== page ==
We make decisions every day. What time we need to wake up for work/school, which route to take to best avoid traffic, etc. What is common about these decisions? They are largely individual choices you make for yourself.
Now what if you had to plan a family trip. Well you would discuss it as a family. "Where do we want to go? Where should we stay? Should we book that excursion or not?" If the kids want to go to Disney but Mom wants a spa treatment the same day, there would discussion and conversation to see how to make everything work in a comfortable way. The aim would be to have everyone enjoy the vacation and come back happy.
So it makes sense then that if we had to make a decision for a group of people, they should all be involved. Right?
Unfortunately there are environmental issues that are affecting communities and they aren't given much say in the matter. For example, Indigenous people have felt excluded from the conversation when it comes to the climate crisis. Despite their knowledge and their offering of this knowledge, exclusion still exists. But does that make sense? If the crisis affects their life, their land, their community, then they should get a voice and an inclusive platform to speak out.
I guess my vision for the future, therefore, is that everyone involved in a problem, or an issue, should get a say. Whether that's a local, regional or national issue. And maybe more importantly, let's also listen and come to a solution together. So that we are all happy with the decision we make as a collective.
I really like your analogy. The people who have conversations to reach consensus in people's little families must want to play the same role in this country, because the country is their home too. Indigenous people who are not involved in decision making can feel that they are pariahs of the country and feel marginalized.
Wow! Great post! I really loved your analogy about the vacation. I completely agree with you that while it seems so simple to include everyone in the conversation when it comes to big decisions but in practice it's actually a much more complex issue. I also hope that we can work towards a future where all stakeholders a seat at the table not just those with economic incentives.
Great analogy! Consensus based decision making is definitely a great thing to strive for... places like Nunavut that do not have political parties and embrace consensus decision making for some of their governance are certainly models to look at.
Hey Arshi, I really liked your efforts to empathize in this post by correlating the situation with a real life scenario lots of us experience. You talk about your vision for the future being that "everyone involved in a problem, or an issue, should get a say", I would love to hear your thoughts on specifically how this vision can be implemented? What can we do but, but more importantly what can others as well as larger organizations do to fulfill your vision?
Hi Arshi! I love that you included an analogy in this post as it further demonstrates how ridiculous it is that communities affected by environmental issues often don't have a voice in decision-making. It may not be life-changing if the mom in your analogy doesn't get her spa day (or if the children don't get to go to Disney), but it is definitely life-changing when the environment around you is being harmed and there is little you can do about it. As you said, hopefully in the future we can all come together to make decisions that lead to minimal harm to all parties involved :)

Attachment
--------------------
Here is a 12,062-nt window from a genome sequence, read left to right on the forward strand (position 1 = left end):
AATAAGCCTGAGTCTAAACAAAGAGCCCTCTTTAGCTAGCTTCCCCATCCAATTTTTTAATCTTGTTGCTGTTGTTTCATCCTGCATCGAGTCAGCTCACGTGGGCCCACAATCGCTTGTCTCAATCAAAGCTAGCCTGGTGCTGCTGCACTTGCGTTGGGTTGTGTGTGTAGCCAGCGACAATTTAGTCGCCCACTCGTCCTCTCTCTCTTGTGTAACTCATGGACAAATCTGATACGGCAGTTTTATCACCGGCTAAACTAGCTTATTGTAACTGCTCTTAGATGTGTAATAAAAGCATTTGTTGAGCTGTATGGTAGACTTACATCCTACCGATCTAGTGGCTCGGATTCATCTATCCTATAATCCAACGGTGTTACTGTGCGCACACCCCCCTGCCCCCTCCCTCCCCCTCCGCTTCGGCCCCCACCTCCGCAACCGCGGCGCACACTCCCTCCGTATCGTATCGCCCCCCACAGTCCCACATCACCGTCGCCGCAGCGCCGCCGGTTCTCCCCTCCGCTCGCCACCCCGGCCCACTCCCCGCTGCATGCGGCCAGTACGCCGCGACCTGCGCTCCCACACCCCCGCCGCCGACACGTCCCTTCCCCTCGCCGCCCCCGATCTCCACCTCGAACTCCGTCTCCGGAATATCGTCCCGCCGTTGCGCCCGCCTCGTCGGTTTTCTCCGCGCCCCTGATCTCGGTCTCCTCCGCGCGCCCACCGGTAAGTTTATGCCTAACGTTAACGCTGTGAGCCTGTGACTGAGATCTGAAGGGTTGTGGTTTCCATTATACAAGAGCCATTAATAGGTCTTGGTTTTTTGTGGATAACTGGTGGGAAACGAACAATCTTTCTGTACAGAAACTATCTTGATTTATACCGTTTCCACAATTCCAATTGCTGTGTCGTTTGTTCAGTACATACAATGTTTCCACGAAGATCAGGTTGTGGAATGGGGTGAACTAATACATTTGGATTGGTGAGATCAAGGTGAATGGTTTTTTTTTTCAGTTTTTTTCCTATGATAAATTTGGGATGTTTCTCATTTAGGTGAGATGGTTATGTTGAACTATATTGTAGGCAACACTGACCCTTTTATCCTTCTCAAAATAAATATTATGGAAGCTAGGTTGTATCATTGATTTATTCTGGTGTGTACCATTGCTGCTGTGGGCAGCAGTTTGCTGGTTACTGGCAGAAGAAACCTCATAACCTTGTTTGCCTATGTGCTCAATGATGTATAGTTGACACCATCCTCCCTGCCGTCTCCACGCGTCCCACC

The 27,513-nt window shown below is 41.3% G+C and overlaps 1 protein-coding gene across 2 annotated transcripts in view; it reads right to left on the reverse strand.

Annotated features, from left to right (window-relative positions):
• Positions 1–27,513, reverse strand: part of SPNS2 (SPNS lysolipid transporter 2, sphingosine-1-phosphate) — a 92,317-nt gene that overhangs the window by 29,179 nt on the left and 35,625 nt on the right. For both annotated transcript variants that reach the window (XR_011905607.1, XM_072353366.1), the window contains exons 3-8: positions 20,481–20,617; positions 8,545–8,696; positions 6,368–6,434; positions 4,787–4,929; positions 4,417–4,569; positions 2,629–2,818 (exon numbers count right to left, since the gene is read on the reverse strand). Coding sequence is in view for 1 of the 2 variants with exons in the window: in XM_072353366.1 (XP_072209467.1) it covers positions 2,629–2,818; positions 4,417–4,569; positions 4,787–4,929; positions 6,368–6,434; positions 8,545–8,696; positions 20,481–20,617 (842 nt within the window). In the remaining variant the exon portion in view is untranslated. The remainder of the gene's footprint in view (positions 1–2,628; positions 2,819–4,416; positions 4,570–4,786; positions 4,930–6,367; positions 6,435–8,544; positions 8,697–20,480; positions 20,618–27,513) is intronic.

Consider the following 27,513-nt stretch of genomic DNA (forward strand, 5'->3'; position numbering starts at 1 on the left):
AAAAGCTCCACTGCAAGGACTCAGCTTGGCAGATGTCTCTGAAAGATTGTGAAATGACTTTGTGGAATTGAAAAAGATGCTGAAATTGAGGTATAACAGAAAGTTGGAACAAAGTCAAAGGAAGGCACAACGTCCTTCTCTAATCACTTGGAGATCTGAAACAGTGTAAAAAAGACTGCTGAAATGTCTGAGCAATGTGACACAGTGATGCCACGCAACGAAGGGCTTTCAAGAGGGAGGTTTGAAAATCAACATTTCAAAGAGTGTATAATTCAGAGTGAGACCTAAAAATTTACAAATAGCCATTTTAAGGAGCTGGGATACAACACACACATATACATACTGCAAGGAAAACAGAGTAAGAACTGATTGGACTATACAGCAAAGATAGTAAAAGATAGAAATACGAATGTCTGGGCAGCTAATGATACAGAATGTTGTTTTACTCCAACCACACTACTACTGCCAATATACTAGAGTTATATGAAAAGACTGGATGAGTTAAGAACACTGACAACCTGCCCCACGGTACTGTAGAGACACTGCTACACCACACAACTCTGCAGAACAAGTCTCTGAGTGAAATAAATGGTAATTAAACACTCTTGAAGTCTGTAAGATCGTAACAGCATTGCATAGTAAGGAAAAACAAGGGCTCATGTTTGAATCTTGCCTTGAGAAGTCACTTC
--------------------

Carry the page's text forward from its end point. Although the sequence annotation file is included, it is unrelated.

I agree with everything you've said here Arshi, and your analogy is a great example of how we already have good practice including individuals in decision-making processes...so why don't we do that with all decision-making processes? It is definitely frustrating. I think one of the most frustrating parts is when the literature and the articles and the governments have all written and stated just how valuable and knowledgeable the Indigenous people of the world are in fighting climate change and the ecological crisis we are facing. It has even been stated that they will be one of the only ways we can solve this problem. But still we continue to exclude them from any conversation or decision-making process that allows their perspective to have an equal vote in the matter.
This is such a great point! It seems like it would be obvious that those that would be impacted would have a say, but that is not true in many cases, especially those who are in marginalized groups.
Hey Arshi! I think your point about the lack of logic with these processes really makes sense. It is really weird to me that there is very little logic in how all of this is organized. This lack of logic really goes all the way back to colonial times, when indigenous peoples were purposefully excluded from this. We are working with equations and industries that rely on logic built by people who wanted to exclude indigenous peoples because they didn't want them to exist here. We cannot go forward in reconciliation without addressing this and fixing it properly.
Great post! I thought it was great how you started off with those examples - they really help the reader get a sense of the seriousness of the issue.